According to news reports, Cisco Systems (CSCO) is planning to cut up to 10,000 jobs or 14 percent its labor force to cut costs and boost its bottom line.
Though the news gave a temporary pop to the company's stock, it won't solve Cisco's problems, as I outlined piece, Cisco's fall from grace was caused by four factors: A momentum shift away from internet and networking companies in the aftermath of the high-tech bubble of the late 1990s; the transition of the Cisco from and emerging to a mature company; growing competition from Alcatel-Lucent (ALU), Hewlett-Packard (HPQ), Juniper Networks (JNPR), Huawei Technologies Co.; and inability to keep up with competition.
What will solve Cisco's problems is a new leadership; a shift in the company's culture, a commitment of company's insiders to buying the company's stock and a shift from engineeering to economics -- as discussed in another piece.
Here I want to add another factor that could potentially help Cisco regain its leadership in the networking industry: Leverage the core business to develop innovative products; and change the innovation model, from one that rely to strategic acquisitions to one that relies on internal capabilities.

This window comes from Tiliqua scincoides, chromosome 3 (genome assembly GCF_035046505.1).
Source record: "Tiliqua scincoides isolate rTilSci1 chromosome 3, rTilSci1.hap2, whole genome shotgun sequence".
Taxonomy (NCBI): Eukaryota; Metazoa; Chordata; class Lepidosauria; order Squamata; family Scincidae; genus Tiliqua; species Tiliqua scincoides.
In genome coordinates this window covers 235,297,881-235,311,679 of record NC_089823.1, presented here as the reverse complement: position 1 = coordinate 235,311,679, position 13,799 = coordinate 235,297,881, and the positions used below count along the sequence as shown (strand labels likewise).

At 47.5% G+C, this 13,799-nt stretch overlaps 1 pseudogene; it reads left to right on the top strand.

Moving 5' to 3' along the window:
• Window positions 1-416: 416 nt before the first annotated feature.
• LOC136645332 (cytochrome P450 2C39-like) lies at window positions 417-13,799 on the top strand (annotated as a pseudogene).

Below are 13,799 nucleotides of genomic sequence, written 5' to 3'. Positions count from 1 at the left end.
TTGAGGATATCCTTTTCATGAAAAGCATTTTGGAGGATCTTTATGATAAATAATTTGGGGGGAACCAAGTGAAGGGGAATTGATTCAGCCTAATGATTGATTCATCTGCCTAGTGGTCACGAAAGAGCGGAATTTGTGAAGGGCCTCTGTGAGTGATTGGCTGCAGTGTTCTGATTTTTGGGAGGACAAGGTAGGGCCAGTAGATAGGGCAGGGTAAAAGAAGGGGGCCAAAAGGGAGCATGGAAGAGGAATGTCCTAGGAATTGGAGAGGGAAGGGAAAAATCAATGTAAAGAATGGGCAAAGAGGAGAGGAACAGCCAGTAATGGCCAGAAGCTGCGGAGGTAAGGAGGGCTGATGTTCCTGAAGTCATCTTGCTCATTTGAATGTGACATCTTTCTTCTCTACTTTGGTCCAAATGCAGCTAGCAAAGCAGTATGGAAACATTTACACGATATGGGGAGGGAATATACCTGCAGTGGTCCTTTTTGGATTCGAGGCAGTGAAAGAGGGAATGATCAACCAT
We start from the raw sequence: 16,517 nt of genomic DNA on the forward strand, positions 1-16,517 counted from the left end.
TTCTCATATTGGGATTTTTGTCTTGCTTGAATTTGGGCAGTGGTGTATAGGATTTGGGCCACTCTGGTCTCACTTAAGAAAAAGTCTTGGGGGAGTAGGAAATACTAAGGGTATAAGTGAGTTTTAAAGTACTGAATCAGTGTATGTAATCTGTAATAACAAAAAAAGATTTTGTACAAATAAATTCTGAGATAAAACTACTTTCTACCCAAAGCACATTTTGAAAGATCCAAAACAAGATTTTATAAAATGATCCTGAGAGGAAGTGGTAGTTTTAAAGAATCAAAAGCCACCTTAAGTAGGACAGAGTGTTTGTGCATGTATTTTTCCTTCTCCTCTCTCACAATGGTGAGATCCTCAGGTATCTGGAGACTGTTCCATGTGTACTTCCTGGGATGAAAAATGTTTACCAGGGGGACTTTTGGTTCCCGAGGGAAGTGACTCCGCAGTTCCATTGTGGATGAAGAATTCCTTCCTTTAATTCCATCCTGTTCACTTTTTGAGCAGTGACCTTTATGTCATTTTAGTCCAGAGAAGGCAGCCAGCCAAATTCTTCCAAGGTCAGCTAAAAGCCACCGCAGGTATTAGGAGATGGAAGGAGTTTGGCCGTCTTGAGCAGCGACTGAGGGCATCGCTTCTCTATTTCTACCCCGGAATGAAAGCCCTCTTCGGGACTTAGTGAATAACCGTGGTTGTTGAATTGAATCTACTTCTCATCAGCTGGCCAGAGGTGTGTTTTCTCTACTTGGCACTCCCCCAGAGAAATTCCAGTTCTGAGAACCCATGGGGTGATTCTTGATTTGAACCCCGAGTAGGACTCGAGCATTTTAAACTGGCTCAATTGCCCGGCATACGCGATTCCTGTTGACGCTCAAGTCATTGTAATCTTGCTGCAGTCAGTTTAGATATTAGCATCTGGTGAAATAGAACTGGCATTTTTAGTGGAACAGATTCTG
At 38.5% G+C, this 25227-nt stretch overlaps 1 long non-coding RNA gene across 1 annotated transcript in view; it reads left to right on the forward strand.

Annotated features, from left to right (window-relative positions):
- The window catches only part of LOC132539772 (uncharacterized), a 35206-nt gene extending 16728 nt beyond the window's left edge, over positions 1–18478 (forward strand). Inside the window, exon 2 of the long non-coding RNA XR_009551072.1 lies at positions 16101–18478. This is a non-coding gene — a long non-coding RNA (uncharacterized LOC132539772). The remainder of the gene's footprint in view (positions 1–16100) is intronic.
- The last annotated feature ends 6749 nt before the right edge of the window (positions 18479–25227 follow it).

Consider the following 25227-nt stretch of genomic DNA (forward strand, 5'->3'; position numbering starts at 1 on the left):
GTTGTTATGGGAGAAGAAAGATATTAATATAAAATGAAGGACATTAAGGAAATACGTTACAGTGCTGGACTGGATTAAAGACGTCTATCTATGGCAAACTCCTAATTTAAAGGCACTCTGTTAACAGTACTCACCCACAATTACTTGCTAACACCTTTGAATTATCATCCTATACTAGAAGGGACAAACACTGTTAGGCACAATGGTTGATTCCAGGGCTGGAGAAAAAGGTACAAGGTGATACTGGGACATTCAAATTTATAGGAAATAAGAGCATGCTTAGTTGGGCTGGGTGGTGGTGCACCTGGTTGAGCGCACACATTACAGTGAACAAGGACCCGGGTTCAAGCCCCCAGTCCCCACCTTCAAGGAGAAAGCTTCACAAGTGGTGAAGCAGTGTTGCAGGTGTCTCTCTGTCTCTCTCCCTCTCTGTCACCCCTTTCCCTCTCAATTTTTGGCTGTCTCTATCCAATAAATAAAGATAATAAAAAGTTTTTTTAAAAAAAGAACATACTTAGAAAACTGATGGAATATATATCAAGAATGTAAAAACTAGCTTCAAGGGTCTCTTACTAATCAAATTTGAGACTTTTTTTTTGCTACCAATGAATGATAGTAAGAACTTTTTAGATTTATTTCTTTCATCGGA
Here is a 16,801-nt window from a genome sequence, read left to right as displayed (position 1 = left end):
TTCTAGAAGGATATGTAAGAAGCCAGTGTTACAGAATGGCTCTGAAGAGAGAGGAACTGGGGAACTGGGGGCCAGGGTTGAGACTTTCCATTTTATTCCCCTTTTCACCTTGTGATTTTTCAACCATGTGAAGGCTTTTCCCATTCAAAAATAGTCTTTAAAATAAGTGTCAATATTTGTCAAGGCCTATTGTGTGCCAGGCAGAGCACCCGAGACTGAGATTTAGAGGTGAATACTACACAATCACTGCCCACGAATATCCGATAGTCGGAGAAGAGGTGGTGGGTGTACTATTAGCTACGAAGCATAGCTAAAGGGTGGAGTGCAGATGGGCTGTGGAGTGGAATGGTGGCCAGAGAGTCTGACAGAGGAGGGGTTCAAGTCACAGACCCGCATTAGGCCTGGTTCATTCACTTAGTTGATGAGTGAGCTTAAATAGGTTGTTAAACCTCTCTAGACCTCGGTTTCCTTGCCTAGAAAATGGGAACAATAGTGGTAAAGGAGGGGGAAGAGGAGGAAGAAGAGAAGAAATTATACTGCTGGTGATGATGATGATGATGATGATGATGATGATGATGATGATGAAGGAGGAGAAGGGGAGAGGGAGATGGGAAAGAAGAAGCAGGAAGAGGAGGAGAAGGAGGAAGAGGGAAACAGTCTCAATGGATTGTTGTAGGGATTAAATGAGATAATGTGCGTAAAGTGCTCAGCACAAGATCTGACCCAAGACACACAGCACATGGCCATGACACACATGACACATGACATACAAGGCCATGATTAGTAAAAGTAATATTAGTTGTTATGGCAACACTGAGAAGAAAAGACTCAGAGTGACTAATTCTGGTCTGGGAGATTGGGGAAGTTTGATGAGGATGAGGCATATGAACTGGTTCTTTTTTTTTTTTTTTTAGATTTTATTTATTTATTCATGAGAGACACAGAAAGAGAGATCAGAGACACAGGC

To pursue this strategy, Cisco Systems can learn a great deal from Corning Inc. -- a 165 year old company that survived and thrived just doing that.
Corning (GLW) began with making electric lamps riding the electricity revolution. The problem, however, is that within a few years 36 companies began doing the same thing -- and eventually the market reached saturation. What did Corning do? Leverage its capabilities to make heat resistenca glass for the defense industry. But again the competition caught up. What Corning did? Leverage, again, its core capabilities to make CRTs for TVs. And as competition caught up, Corning went on and on leveraging its core capabilities to develop the one blockbuster product after another: The fiber optic cable, the flat glass, and the green lazer.
The bottom line: Cisco leadership should stick with innovation, not with job cuts to beat the competition.